The October 4 1934 edition of the Toronto Daily Star contained perhaps the most sparsely-written ad I’ve ever seen:

I suppose that there is no need to say anything else.


Not on your life!

Here’s an ad from the September 28 1948 edition of the Toronto Daily Star for a tailor that had been on King Street a long time.

I couldn’t verify whether Score’s had been in business since 1787, but I did find Richard Score, a merchant tailor, in the 1846 Toronto city directory:

Obviously, by 1948, Mr. Score was no longer in charge of the establishment – the 1948 Toronto city directory lists Samuel Kalles as the president and A. G. Weston as the manager.

Score’s didn’t survive much longer – they are in the 1951 directory, but the 1952 directory lists Beauchamp & How Limited, merchant tailors, at 77 King West. I’m surprised that the new tenants didn’t try to attach themselves to the Score name – over a century on King Street is nothing to be sneezed at.


Ethel and Albert

Here’s an ad from the September 28 1948 edition of the Toronto Daily Star that I found amusing.

The Private Lives of Ethel and Albert, also called simply Ethel and Albert, was on network radio between 1944 and 1950, and on television from 1953 to 1956. Its creator and co-star, Peg Lynch, passed away in 2015 at the age of 98.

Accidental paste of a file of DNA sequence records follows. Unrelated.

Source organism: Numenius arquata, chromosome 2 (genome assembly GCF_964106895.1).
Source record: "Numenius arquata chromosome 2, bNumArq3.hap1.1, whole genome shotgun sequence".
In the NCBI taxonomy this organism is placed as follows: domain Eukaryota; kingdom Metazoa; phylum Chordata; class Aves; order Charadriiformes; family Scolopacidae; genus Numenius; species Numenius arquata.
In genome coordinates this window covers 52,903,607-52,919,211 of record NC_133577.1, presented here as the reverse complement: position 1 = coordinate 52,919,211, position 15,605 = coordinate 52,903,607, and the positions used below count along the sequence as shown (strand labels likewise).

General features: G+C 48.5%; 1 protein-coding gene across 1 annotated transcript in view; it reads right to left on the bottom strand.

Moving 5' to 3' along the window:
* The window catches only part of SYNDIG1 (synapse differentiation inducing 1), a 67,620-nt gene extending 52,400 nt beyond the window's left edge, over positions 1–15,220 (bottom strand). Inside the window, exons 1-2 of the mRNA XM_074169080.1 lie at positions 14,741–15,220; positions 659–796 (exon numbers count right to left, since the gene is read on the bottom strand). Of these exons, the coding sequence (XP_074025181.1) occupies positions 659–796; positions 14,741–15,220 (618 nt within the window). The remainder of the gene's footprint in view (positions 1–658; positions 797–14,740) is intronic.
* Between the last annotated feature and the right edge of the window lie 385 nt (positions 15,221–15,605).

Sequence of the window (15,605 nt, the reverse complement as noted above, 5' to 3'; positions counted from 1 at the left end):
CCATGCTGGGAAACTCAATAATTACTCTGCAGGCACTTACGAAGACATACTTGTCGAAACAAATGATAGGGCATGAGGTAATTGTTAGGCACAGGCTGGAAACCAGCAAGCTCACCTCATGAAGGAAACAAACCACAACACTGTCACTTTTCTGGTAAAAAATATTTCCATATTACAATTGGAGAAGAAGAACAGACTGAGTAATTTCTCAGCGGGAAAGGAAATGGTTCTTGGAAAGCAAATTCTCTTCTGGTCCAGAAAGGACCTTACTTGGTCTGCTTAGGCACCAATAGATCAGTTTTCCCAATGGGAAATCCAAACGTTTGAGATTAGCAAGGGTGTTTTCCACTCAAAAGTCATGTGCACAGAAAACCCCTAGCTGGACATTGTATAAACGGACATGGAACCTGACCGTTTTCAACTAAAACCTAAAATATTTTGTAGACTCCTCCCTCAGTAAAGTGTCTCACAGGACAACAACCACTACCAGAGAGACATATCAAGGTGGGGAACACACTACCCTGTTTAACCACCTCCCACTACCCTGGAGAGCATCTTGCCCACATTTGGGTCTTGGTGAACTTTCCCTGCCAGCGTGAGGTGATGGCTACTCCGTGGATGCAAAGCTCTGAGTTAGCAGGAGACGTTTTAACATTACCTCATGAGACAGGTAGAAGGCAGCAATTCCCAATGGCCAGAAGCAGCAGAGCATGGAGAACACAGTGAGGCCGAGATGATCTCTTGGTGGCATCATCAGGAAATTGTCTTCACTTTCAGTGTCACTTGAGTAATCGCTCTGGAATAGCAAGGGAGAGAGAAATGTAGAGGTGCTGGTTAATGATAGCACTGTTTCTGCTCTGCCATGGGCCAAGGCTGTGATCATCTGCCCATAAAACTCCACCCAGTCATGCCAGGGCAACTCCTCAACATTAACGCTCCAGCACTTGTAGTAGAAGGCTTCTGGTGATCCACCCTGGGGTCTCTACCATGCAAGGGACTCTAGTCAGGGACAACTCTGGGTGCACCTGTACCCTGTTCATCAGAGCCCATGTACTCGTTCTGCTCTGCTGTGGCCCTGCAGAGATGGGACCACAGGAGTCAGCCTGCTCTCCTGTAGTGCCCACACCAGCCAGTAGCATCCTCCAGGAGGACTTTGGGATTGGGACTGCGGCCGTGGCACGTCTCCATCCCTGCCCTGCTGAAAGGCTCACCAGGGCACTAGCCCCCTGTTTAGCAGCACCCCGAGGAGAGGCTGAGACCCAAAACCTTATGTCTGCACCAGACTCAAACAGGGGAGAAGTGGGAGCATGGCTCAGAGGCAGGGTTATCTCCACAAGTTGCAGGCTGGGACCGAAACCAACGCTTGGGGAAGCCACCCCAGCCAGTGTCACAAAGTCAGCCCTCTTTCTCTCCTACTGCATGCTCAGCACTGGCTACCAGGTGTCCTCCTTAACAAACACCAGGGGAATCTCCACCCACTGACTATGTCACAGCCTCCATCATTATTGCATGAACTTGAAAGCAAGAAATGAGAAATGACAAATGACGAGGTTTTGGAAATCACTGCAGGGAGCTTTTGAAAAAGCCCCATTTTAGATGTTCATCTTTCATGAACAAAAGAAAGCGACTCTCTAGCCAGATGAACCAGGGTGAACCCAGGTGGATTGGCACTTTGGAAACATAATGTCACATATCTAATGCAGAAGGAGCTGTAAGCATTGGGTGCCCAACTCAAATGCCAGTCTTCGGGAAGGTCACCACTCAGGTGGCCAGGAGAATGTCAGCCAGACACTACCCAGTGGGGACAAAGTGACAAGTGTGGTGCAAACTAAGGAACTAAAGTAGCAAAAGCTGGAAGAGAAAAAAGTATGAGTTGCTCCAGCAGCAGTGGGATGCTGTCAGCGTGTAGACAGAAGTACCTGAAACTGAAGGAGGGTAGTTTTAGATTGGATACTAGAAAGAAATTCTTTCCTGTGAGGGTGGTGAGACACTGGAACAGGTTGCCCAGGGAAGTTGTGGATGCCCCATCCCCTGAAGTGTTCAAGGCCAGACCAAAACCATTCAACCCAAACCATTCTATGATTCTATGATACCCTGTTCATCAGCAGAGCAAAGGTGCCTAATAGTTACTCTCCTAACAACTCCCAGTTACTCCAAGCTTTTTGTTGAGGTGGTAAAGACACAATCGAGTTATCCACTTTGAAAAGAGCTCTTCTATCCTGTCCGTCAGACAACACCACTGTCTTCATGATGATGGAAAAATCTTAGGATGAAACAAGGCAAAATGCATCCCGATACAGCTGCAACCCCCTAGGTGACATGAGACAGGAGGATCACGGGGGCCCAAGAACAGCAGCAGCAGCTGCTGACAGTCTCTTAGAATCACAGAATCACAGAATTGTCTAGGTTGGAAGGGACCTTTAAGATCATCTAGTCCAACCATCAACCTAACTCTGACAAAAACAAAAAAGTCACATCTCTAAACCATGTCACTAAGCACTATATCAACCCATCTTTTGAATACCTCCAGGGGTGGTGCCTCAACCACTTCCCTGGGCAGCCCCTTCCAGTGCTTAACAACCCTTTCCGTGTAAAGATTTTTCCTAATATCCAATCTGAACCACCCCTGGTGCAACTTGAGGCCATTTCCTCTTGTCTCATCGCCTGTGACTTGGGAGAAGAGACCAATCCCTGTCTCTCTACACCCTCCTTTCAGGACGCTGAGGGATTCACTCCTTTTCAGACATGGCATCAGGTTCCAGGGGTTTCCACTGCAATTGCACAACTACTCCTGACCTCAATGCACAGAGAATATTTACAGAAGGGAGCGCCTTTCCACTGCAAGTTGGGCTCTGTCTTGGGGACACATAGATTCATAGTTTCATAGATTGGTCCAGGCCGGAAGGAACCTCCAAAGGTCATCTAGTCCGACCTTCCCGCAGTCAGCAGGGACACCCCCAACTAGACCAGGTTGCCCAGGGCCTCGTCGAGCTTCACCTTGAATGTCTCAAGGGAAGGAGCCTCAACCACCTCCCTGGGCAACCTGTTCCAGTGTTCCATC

The Toronto School of Safer Driving changed managers at least once during its existence, as Allan Morgan was running it in 1949 and George Foote in the 1950s. It appears in the 1959 Toronto city directory but not in 1961.


Radio’s most endearing wife

Here’s an ad for a radio show from the September 27 1948 edition of the Toronto Daily Star:

Claudia, also known as Claudia and David, originally appeared in 1941 with a different cast, and was rebroadcast in 1947 with the cast shown in this ad. According to this log, the show remained on the air until March 1949 after airing for 390 episodes.

CFRB had just moved to 1010 on the dial; from 1941 to 1948, the station had been at 860.


Meet me soon

Here’s a somewhat mysterious ad from the September 27 1948 edition of the Toronto Daily Star:

I was curious, so I looked in the next day’s paper. It had this:

By now, I was more curious (which is the point of the ads, of course). The September 29 1948 paper resolved the mystery, as it was an ad for Morse Credit Jewellers, opening at that location.

Tracing Morse Credit Jewellers in the Toronto city directories: they had four outlets in 1956, including 282 Yonge. By 1960, they had five outlets, but the 282 Yonge location was gone. They had four outlets in 1965 and five outlets again in 1967, but they are not listed in the 1969 directory.


Newest film light

Here’s a publicity photograph from the September 27 1948 edition of the Toronto Daily Star:

Valentina Cortese (1923-2019) was involved in what used to be called a May-December romance early in her life: when she was 17, she started a relationship with conductor Victor de Sabata that lasted for eight years. She began her film career in Italy in 1941 and continued it, on multiple continents, until 1993. She passed away at the age of 96; sadly, she outlived her only child.

A search for Carlo Pavone, her leading man, was not that successful: I found an Internet Movie Database entry for somebody with that name, but this might not be the same person.